I found a lone Mourning Dove wandering around on a patch of lawn in full shadow as flocks of noisy Grackles gathered overhead. I followed it snapping a few images and the grackles lifted off and flew down the strip. For a period I found myself in a comparatively, quiet moment between passing taxis & rumbling monorails, with the sounds of falling waters muted by an artificial mountain between us, and far enough away from the closest speaker that I could almost hear myself think. I took another image of the dove and heard a surprising sound, „chip…“, then again, „chip…“ I could not hear it well, but it was unmistakably a dry and resonant call of a yet unidentified American wood warbler. I turned my head back and forth cupping my hands behind my ears looking for the direction of the mostly obscured sound cocking my head to one side to aid in height as well. I walked back and forth and circled a small grove trying to triangulate the barely audible sound, coming finally to a tall spiky palm tree.
Even 20 feet below the source, I couldn’t quite hear the sound clearly. I pulled out my phone and scrolled through my warblers app listening for a match. It knew the call was not that of the most expected warbler here, the „Audubon’s“ Yellow-rumped Warbler, so was thinking what other species might occur here in winter. I played Orange-crowned… similar, dry and sharp in tone, but different. Then Wilson’s Warbler which was not even close. My mystery bird, had a staccato sharp call very unlike the husky-sounding Wilson’s note. My mystery bird continued calling and I could see it occasional movement behind the bases of the formidable fronds.
I’d made the decision to leave my binocs behind and was carrying only my camera, as there was only an hour of light and truly wasn’t expecting to find anything out of the ordinary. I tracked the bird as it moved from left to right, catching flashes of movement in the thick thorny mass above me. It finally reached the far right side and stuck its head out for just a moment. It was too far to identify with the unaided eye, but with practice, I’ve gotten quick with my V-lux camera, so I pulled it up and rattled off a full shutter burst of 12 frames in that instant. Only two of these showed the bird clearly, but I really only needed one. I was astounded at the image that I saw on my camera’s viewfinder…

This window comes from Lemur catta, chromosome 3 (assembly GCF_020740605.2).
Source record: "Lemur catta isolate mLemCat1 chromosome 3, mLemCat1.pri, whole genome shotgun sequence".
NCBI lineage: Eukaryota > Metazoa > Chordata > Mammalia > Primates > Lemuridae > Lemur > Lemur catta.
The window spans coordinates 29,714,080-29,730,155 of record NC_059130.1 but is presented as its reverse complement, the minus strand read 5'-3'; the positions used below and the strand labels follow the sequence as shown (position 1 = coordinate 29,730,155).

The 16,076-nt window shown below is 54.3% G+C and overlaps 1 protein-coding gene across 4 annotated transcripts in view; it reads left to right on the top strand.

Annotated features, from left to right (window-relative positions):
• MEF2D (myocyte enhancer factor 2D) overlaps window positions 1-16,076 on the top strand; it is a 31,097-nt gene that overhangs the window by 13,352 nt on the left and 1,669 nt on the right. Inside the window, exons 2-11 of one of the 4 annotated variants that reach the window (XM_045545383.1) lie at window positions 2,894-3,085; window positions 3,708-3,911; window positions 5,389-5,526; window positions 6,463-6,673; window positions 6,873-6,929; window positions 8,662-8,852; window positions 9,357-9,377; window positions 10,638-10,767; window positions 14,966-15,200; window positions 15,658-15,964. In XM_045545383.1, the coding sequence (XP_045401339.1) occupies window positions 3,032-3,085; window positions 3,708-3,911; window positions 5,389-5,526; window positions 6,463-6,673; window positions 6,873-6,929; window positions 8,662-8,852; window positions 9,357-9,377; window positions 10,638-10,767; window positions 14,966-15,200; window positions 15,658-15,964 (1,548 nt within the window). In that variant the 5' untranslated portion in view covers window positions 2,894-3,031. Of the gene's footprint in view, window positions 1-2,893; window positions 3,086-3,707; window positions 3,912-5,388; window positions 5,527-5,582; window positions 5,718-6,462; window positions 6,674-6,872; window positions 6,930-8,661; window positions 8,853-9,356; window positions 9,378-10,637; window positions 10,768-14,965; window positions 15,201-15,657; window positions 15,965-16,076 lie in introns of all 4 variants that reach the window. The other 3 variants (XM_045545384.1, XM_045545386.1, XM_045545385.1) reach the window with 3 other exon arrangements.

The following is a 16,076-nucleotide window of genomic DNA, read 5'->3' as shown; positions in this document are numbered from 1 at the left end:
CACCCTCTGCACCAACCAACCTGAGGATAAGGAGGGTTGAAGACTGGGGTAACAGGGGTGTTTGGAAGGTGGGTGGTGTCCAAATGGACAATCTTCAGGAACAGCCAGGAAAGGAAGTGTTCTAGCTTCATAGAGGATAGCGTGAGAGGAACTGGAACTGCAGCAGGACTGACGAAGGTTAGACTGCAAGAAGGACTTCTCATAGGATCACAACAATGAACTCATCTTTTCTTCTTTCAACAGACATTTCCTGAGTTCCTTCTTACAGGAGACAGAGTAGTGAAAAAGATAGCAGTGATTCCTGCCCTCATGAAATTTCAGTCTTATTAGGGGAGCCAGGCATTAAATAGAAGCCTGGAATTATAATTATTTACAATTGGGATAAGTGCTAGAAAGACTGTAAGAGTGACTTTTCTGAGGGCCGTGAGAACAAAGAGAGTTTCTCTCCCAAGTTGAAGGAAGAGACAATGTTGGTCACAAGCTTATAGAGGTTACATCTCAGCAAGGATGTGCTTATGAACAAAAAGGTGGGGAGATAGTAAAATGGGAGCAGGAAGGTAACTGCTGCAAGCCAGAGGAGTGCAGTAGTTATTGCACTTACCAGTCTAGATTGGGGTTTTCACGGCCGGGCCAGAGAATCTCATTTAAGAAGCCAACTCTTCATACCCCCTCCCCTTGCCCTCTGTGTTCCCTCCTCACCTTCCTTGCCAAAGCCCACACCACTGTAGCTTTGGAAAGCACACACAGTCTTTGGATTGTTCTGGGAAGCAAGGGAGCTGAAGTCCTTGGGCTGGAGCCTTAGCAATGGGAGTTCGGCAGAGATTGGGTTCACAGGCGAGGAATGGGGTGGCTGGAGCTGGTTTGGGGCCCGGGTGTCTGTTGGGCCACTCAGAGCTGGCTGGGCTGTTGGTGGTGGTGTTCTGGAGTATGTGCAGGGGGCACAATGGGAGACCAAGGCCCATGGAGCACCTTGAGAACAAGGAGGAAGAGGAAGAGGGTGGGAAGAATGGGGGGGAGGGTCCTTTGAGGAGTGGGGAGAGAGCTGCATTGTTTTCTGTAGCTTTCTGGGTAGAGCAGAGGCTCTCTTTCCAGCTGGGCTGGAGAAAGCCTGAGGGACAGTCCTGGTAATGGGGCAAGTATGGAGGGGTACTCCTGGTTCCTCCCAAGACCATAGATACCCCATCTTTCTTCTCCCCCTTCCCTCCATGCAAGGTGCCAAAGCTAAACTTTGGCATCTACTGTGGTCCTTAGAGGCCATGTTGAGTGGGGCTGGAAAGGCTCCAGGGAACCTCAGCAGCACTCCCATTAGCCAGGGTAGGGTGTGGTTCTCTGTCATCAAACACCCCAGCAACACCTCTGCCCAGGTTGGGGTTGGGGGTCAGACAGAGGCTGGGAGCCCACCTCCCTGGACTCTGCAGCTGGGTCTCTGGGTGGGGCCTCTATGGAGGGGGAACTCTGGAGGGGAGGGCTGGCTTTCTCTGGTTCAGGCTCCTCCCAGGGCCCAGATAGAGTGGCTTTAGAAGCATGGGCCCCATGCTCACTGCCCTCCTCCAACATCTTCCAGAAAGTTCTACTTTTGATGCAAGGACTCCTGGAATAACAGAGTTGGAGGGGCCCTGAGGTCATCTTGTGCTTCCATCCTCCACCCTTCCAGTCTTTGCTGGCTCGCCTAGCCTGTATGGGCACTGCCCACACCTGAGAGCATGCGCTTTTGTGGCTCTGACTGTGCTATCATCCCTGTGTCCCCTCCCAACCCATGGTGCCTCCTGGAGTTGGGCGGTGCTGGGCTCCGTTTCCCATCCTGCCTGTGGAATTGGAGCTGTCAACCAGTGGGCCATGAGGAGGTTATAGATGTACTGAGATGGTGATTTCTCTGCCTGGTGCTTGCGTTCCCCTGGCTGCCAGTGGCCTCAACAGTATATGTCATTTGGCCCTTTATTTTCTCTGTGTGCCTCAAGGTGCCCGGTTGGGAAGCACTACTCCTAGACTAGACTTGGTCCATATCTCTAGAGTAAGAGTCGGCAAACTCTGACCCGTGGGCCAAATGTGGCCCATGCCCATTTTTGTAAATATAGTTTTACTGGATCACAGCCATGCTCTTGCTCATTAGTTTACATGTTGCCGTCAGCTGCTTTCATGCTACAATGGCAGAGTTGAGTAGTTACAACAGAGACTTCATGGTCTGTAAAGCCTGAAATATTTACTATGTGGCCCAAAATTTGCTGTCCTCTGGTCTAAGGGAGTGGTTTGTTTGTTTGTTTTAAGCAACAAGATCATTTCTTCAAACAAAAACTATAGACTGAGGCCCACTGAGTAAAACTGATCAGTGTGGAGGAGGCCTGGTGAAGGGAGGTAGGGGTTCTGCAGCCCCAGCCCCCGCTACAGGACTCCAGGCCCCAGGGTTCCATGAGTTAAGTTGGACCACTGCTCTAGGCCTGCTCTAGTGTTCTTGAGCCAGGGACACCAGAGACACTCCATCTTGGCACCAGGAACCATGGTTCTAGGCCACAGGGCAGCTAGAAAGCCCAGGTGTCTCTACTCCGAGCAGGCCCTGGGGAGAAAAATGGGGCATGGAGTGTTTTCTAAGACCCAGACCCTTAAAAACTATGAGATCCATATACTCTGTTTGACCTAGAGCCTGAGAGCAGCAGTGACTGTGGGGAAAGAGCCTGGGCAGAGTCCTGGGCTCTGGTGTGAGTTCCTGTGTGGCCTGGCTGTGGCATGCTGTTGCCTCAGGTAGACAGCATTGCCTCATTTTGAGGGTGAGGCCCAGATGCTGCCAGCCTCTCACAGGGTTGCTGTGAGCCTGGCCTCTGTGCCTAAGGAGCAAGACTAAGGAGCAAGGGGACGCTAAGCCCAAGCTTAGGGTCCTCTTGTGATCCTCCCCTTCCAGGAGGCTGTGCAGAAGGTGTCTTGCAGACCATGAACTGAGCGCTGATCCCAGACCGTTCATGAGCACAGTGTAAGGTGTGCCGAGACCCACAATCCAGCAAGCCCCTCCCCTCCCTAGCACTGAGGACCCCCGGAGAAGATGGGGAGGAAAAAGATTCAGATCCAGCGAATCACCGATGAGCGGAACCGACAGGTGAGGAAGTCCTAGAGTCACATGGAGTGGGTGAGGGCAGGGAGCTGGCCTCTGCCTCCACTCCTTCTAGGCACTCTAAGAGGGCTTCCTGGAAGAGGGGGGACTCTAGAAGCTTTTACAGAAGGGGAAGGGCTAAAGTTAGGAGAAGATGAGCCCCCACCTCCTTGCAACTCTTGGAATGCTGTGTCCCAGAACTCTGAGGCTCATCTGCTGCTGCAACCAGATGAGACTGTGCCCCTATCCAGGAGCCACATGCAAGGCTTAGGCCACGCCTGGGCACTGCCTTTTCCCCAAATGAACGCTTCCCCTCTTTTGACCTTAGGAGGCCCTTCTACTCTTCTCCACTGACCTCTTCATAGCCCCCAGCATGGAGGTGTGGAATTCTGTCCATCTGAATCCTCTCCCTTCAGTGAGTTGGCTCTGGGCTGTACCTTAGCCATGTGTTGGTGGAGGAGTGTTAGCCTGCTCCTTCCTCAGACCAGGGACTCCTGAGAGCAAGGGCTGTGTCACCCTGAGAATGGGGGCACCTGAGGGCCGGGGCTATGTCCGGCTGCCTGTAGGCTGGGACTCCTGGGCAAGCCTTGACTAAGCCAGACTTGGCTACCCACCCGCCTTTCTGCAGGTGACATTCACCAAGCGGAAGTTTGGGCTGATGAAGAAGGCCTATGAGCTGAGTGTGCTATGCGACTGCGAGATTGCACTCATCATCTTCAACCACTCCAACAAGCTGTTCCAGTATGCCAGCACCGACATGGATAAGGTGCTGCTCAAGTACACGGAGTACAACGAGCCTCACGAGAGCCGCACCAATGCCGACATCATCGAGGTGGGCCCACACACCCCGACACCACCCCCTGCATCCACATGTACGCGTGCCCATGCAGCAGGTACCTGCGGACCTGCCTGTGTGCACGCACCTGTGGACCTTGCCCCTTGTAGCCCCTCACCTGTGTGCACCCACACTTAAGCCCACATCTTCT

Holy Crap, an adult MacGillivray’s Warbler!!!… I’d actually discovered a rarity in perhaps the least bird friendly spot in the USA!
MacGillivray’s are a notoriously, skulky species, and like other members of the Geothlypis genus (formerly Oporornis), tend to stay hidden in dense low brush, preferring to be on or near the ground. They are more often heard than seen, and they are certainly NOT a species you’d expect near the top of a tall palm tree on the Las Vegas strip, especially in winter!
MacGillivray’s breed in the slopes & mountains of the Western United States, between the Rocky Mountains and the California coast reaching as far north as the panhandle of Alaska in summer. However, in winter these birds are generally only found from southern Mexico through Central America. The map above is a screen grab of a data search I did on eBird. It shows all reported sightings from January & February 2016. Note the single purple blob in Las Vegas, NM as the northern most report with the next closest sighting nearly 900 miles (over 1400 km) further south between Sonora & Sinaloa, Mexico (most considerably further south yet). Additional searches on eBird showed that there have only been 8 other January reports from the US over the past decade: 3 from coastal California, 1 near Tucson, AZ, 1 from Brownsville, TX, 1 near Miami, FL, 1 from North Carolina, and the last near Washington D.C.
MacGillivray’s Warbler is a species I don’t see annually (they have restricted ranges and there is no guarantee of finding one even when you’re in the proper habitat at the right time of year), so I was understandably elated with this incredulous sighting. Just goes to show that birding TRULY is something you can do anywhere. Birds have wings and they will often make their way to the most improbable of locations as this little „Mac Warbler“ had. I made my way back to the hotel, as sunlight faded and the neon glow of the strip began to outshine the sun. I wore a smile on my face and had a bit more bounce in my step, as I had truly birded even though I hadn’t expected I could!
Other species captured with the Leica V-lux (typ 114) camera along the Las Vegas strip: